Thursday , 23 November 2017
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Learning from the Panama Canal: John Stevens, innovator

1905_stevens

The fellow in the photo above is John Stevens, a self-taught civil engineer who made a huge contribution to the development of the Panama Canal over a hundred years ago.  I’ve been learning about him through the pages of David McCullough’s amazing work The Path Between the Seas, which is the story of how the Panama Canal came to be.  From political intrigue which brings down governments to financial engineering that would make even a Goldman VP blush to the hard-headed bravery of entrepreneurial engineers like Stevens, this book has it all.  It’s the ultimate start up fable.  It was recommended to me by my friend and colleague Bob Sutton, who is a big fan of the book, too:

This is a great story of how creativity happens at a really big scale. It is messy. Things go wrong. People get hurt. But they also triumph and do astounding things.  I also like this book because it is the antidote to those who believe that great innovations all come from start-ups and little companies (although there are some wild examples of entrepreneurship in the story — especially the French guy who designs Panama’s revolution — including a new flag and declaration of independence as I recall — from his suite in the Waldorf Astoria in New York, and successfully sells the idea to Teddy Roosevelt ).  As my Stanford colleague Jim Adams points out, the Panama Canal, the Pyramids, and putting a man on moon are just a few examples of great human innovations that were led by governments.

For all you interested in the art and science of bringing cool stuff to life, this is a mandatory read.  It is so choice. If you have the means, I highly recommend picking up a copy — you won’t regret it.

Anyway, back to John Stevens.  Anyone tasked with leading teams of creative people on a quest — where you know what you are going after, but you have no idea how you’re going to get there — needs to study Stevens.  A railroad man who trailblazed many a path through the mountains of the American West, Stevens instinctively knew how to get on with things, and how to inspire every one else to do their best.  In a very Dave Packard kind of way, the guy knew the value of literally getting in the trenches to so that he could know — really know — what was happening out in the world.  Where his failed predecessors in the saga of the canal ruled from the dry and safe roost of a remote office, upon his arrival in Panama, Stevens made a huge difference to the morale and direction of the entire enterprise simply by pulling on some big rubber boots and walking up and down the line of excavations, all the while chomping on a cigar.  This guy is a role model for all us trying to make a dent in the universe.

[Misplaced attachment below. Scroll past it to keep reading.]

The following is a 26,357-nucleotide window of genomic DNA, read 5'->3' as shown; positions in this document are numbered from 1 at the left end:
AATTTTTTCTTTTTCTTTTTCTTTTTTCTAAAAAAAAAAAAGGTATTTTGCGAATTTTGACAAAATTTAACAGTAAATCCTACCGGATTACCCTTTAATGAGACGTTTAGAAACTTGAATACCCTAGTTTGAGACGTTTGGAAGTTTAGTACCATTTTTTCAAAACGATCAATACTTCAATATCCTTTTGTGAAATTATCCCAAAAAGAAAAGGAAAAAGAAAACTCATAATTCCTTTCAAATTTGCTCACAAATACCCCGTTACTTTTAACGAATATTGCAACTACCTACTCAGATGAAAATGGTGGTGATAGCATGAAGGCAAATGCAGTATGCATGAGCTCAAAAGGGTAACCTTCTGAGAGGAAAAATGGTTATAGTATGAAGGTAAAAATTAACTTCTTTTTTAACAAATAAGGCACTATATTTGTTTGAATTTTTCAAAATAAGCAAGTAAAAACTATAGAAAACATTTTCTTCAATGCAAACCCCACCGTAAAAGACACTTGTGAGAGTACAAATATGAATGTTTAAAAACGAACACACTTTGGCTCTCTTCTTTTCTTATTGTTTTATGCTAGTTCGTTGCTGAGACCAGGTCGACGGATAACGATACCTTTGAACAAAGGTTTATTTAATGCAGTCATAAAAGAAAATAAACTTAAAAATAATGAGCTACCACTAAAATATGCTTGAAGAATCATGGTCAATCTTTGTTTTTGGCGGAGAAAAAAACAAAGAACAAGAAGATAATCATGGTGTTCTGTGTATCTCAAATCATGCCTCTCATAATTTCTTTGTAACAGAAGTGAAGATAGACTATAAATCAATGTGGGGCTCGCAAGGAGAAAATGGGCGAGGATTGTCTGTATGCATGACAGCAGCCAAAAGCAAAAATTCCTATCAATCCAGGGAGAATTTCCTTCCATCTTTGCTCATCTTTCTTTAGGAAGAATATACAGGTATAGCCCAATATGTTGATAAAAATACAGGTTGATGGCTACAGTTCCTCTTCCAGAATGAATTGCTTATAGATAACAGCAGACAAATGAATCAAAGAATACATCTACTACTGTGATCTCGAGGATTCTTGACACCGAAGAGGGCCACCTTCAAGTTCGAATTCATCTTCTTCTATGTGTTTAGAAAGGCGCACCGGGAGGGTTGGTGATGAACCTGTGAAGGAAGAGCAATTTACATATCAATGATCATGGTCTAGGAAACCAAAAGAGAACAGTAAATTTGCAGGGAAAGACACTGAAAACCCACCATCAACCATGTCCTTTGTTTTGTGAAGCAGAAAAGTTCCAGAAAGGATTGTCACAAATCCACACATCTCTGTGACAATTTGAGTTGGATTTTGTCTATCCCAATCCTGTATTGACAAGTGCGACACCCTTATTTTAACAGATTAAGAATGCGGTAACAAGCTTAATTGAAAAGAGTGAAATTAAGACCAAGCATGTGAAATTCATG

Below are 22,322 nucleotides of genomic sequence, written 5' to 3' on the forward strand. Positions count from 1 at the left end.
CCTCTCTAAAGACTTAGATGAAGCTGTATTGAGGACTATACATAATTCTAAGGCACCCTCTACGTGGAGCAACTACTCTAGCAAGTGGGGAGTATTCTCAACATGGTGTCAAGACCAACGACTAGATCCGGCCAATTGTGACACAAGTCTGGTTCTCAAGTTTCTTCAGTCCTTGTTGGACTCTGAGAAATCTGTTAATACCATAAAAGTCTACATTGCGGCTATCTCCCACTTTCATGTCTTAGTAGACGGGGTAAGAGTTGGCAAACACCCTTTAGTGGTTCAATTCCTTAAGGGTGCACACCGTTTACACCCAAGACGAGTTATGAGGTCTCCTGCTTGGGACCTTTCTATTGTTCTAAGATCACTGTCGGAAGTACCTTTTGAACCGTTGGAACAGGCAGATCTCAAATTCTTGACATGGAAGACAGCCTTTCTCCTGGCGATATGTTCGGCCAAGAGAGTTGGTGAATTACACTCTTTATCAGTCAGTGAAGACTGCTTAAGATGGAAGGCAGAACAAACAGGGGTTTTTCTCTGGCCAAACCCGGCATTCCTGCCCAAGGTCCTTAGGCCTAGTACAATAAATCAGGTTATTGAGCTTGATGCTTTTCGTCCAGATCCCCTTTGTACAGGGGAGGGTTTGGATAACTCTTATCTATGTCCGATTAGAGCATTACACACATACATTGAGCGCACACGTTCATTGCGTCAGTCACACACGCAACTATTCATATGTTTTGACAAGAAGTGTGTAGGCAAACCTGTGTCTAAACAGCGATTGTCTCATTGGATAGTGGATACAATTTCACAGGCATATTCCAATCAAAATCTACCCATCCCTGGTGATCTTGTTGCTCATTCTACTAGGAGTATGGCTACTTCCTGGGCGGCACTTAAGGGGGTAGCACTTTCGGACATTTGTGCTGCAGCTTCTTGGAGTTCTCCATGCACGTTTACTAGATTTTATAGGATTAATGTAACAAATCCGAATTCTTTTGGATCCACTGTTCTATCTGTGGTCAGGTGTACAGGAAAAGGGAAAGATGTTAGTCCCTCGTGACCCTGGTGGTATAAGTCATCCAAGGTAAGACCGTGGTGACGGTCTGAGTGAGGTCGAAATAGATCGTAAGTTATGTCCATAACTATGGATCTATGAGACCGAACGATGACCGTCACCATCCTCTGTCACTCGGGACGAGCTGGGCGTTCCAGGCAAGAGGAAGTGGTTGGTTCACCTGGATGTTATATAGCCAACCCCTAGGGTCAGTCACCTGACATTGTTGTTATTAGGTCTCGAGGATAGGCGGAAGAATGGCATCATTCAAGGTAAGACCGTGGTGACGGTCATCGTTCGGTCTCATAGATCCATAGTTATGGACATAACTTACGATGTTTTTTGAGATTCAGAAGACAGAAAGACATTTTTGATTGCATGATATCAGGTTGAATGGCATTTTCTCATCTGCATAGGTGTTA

McCullough includes some choice quotes from Stevens, many of which come from some books he authored later in life, which I am planning to read after I finish Path Between the Seas.  Here are some of my favorites, with some color commentary:

“With great respect to supermen, it has probably been my misfortune, but I have never chanced to meet any of them.”

As you might expect from someone with the discipline to put in the amount of study to become a self-taught engineer, Stevens was a believer in the simple value of hard work.  I have to believe that if Stevens were to be alive today in order to meet Roger Penske, he would deeply admire Penske’s aphorism, “Effort equals results”.  I also like this quote because it says something about the nature of talent, that it’s not just about being born with something, but being willing to develop your talent, to gain the kind of experience that only comes with mileage.

Here’s a great one on the primacy of doing:

“There are three diseases in Panama.  They are yellow fever, malaria, and cold feet; and the greatest of these is cold feet.”

I love that line.  I’d wager that more organizations die of cold feet than from the burns that come with trying and failing.  For anyone who has ever engaged with getting an organization to change, it’s cold feet that you’re fighting.

Finally, I’ll leave you with Steven’s wonderful expression of what I call Innovation Principle 15: celebrate sins of commision, stamp out sins of omission:

“You won’t get fired if you do something, you will if you don’t do anything.  Do something if it is wrong, for you can correct that, but there is no way to correct nothing.”

In fact, I like his formulation a lot more than mine: there is no way to correct nothing, so do something.

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